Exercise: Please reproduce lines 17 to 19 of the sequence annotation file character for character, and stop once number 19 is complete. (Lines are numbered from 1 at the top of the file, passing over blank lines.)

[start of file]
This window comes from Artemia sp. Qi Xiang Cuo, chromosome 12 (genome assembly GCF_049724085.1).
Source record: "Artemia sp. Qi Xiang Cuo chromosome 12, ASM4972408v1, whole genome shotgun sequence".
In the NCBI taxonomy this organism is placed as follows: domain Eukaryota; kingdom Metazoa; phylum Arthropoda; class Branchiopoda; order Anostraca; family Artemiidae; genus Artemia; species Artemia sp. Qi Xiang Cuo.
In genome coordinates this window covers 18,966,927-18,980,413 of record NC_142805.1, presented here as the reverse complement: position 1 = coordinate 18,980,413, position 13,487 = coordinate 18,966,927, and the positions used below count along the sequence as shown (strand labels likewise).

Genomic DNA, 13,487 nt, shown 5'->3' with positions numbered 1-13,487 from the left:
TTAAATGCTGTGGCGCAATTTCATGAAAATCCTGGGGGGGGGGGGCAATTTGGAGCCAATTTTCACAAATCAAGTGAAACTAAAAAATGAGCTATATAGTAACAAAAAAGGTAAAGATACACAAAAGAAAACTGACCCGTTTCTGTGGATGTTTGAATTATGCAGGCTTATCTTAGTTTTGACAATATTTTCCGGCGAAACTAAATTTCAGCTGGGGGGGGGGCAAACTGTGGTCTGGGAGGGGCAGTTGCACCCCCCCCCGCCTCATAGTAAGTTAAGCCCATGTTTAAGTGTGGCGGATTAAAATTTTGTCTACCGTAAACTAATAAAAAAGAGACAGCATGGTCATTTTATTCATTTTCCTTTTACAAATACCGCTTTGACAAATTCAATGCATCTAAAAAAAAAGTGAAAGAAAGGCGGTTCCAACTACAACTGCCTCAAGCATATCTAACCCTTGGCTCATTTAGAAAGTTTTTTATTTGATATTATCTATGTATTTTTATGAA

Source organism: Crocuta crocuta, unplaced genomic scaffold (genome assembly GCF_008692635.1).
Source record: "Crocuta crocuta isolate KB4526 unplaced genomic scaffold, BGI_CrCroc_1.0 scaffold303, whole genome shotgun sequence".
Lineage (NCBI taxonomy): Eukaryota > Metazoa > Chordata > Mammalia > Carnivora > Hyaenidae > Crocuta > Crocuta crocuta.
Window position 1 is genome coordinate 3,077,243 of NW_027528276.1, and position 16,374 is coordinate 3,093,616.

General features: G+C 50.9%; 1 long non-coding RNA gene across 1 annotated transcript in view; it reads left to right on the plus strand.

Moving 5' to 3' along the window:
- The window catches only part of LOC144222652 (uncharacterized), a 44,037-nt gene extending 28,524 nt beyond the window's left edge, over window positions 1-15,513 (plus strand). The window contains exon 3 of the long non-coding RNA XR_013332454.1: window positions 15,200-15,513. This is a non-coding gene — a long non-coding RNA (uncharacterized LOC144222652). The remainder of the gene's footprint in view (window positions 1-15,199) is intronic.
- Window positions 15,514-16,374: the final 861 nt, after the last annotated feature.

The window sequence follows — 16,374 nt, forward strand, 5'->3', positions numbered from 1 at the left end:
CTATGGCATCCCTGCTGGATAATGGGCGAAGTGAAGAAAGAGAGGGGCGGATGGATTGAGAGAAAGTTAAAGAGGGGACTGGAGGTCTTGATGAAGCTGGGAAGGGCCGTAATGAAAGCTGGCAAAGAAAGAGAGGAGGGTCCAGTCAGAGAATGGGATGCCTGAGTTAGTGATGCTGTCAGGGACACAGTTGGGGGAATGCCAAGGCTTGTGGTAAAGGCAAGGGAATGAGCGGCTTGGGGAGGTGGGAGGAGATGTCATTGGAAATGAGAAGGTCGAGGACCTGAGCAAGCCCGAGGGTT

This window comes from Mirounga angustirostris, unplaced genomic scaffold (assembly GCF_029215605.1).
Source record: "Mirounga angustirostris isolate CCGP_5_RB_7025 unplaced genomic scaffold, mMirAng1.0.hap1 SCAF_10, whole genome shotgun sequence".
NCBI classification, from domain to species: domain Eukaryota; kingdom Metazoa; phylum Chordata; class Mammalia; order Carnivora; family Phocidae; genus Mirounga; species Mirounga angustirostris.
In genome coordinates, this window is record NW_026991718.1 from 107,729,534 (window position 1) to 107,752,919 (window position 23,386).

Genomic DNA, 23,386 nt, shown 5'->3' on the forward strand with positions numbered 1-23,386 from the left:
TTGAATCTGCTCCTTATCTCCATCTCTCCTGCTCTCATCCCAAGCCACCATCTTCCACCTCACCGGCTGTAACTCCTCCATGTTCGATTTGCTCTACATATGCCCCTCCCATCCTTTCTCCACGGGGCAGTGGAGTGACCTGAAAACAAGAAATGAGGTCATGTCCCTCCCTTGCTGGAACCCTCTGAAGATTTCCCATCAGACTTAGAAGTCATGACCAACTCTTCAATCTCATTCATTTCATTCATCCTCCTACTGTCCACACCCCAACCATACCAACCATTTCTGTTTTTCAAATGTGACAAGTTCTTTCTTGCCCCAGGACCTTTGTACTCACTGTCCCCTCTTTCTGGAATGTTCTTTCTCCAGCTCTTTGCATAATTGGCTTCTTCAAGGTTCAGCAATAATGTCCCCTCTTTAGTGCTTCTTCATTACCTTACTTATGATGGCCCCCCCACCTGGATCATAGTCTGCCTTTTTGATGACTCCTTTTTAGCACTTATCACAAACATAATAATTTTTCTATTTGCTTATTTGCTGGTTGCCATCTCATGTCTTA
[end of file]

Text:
This window comes from Mirounga angustirostris, unplaced genomic scaffold (assembly GCF_029215605.1).
Source record: "Mirounga angustirostris isolate CCGP_5_RB_7025 unplaced genomic scaffold, mMirAng1.0.hap1 SCAF_10, whole genome shotgun sequence".
NCBI classification, from domain to species: domain Eukaryota; kingdom Metazoa; phylum Chordata; class Mammalia; order Carnivora; family Phocidae; genus Mirounga; species Mirounga angustirostris.